Analyzing Trends In The Apple Industry

The U.S. Apple Association’s annual Apple Crop Outlook and Marketing Conference, which is held in Chicago in August, is a time when apple industry leaders meet to make their best determination of the year’s estimated crop size. But they use this opportunity for more than just forecasting numbers. It’s also a chance to look farther down the road and analyze the trends that will be driving the industry years from now, whether they are technology, communication, or consumer based.

During the 2010 conference, three different presentations were dedicated to these areas, with speakers from inside and outside the apple market. They each provided a glimpse of where the industry can and should be to remain sustainable and profitable in the coming years.

Keeping Track Of Consumers

The keynote speaker for the conference was Phil Lempert, otherwise known as The Supermarket Guru. Lempert has spent more than 25 years studying consumer behavior, marketing trends, and new products in the retail industry. You may have seen him on NBC’s “Today Show,” the “Oprah Winfrey Show,” or elsewhere.

There were a number of lessons Lempert discussed that were of relevance to apple growers, packers, and marketers. The following is a short list of just some of the observations he presented:

• About 90% of consumers base where they shop on the store’s produce department. If it’s clean, attractive, and the cost is affordable, it will move to the top of their list. For growers, this means making sure you have a good relationship with the retailers you work with and are in constant communication with them.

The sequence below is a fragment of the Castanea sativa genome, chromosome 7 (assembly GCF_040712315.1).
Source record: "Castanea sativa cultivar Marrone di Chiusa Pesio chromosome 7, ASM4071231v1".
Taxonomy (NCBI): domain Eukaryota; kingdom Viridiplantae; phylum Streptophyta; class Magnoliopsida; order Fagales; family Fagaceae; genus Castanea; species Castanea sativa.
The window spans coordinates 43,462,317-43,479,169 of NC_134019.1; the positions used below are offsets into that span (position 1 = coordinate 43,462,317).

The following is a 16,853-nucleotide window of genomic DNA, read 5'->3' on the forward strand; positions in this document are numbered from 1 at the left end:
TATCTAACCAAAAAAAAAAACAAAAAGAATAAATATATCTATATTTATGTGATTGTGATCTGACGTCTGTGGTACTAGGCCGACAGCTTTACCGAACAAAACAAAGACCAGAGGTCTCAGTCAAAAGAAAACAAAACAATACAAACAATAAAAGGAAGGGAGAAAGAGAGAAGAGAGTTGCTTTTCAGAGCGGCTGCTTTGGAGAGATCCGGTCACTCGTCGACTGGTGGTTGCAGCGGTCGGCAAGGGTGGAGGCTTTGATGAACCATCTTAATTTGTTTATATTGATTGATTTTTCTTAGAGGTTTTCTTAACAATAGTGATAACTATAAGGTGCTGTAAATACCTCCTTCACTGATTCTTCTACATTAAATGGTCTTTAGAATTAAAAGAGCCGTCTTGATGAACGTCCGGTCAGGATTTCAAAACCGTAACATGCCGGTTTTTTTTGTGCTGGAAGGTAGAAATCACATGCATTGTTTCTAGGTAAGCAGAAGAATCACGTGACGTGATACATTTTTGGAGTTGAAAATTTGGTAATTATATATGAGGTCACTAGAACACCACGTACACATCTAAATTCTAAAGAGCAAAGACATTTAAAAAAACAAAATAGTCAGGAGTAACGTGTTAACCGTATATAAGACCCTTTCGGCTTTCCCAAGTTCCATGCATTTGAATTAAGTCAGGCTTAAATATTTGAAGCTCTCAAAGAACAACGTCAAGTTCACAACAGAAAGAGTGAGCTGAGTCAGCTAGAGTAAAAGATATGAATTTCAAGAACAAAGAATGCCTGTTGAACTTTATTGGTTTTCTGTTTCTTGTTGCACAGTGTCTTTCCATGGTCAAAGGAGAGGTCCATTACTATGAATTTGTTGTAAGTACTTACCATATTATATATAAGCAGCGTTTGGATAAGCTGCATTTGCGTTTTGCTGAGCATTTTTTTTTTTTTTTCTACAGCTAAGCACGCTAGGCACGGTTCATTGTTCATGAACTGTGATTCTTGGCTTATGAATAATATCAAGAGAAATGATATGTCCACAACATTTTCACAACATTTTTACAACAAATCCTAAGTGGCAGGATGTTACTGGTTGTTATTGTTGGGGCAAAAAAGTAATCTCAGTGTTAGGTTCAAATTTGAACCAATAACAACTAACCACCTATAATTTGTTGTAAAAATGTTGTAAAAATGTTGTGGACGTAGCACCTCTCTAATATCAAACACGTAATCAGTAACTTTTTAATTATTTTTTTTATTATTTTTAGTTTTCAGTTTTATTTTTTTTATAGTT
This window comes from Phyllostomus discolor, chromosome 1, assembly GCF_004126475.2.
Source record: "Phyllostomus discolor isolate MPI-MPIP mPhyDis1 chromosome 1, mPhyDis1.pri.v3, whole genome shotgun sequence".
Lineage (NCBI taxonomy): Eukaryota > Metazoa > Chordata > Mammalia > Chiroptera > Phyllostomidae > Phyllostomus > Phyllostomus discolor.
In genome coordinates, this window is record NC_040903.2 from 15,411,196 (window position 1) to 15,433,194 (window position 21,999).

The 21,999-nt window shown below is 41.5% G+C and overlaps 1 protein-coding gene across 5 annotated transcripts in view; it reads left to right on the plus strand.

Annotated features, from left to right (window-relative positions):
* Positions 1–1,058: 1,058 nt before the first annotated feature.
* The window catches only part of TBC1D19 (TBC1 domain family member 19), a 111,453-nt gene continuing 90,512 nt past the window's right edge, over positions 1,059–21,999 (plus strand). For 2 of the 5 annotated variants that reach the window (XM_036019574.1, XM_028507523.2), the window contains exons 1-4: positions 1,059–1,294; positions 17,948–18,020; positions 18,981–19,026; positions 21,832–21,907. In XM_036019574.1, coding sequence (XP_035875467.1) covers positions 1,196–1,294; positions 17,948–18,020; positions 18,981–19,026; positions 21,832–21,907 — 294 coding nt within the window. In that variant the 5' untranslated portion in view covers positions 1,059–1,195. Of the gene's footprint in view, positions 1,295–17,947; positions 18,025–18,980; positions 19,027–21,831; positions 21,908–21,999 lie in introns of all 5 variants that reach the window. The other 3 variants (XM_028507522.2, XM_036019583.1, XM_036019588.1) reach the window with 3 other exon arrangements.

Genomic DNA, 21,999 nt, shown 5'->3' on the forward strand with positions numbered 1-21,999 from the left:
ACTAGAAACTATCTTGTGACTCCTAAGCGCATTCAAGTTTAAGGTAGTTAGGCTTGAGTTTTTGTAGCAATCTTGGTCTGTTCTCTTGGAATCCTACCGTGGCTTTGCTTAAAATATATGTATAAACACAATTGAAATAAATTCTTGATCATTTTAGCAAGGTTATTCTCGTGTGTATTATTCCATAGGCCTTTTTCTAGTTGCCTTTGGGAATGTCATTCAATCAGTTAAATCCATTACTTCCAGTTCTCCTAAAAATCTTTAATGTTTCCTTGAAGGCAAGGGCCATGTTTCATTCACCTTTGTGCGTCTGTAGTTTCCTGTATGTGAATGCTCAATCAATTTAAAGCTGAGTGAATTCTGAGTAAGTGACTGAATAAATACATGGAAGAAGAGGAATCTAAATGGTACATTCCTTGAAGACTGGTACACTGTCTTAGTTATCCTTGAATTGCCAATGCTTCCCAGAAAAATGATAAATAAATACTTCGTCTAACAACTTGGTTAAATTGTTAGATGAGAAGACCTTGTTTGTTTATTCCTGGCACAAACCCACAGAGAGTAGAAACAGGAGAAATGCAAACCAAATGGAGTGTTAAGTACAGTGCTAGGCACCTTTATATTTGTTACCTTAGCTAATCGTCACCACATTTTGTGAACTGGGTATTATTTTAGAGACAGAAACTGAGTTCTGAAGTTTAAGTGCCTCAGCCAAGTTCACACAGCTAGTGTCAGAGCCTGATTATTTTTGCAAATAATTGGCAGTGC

• “Local” may be prominent today, but when it comes down to it, people simply want to know where their produce is coming from. Most consumers understand that it’s not feasible to feed everyone with a locally grown food supply; they just want to know their food is safe.

• The iPad and its associated downloadable “apps” will be the next wave in educating consumers about health and nutrition. Tools such as Big Fork Little Fork from Kraft allow parents and their children to “have a blast in the kitchen with recipes, video how-to’s, and educational games aimed at getting the whole family to cook together, eat together, and live well together.” With some apps, parents can also scan products to read about nutrition information, compare prices with other stores, or rate their feelings on their shopping experience.

In addition to Lempert’s presentation, there were other discussions on new directions for the apple industry. For example, Alecia Dantico and Janet Helm of Weber Shandwick looked at the role of social media in building and sustaining consumer demand. If you want to reach anyone in the younger generation, this is certainly the way to go. USApple has already started down this path with the creation of a “fan” page on Facebook, and organizations such as the Almond Board of California and Florida Citrus Mutual are also active on both Facebook and Twitter.

Another highlight was a panel discussion on the apple market in 2020, which featured a review of new trends in technology (with a focus on robotics and genetics), consumer demand, sustainability, and apple slices. Speakers included Jim McFerson of the Washington Tree Fruit Research Commission (and American/Western Fruit Grower “Tree Fruit” columnist, Steven Muro of Fusion Marketing; Roger Pepperl of Stemilt Growers; and Todd Silberg of McDonald’s Corp.

Questions To Ponder

So what does all of this mean for today’s grower? Perhaps Lempert summed it up best by offering the audience three questions they should ask themselves:

• What is the next big apple concept?

• What are three things you would like to know about apple consumers that you do not know already?

• What is the best retail innovation you have seen in the last 12 months that is not food related that you could bring home to apples?

You don’t have to be a major grower/packer/shipper to answer these questions in a way that is actionable for your business. Both large growers and farm marketers need to have their eyes on what consumers are looking for. They also need to be active in developing new and exciting opportunities that are designed to encourage repeat business from their customers.

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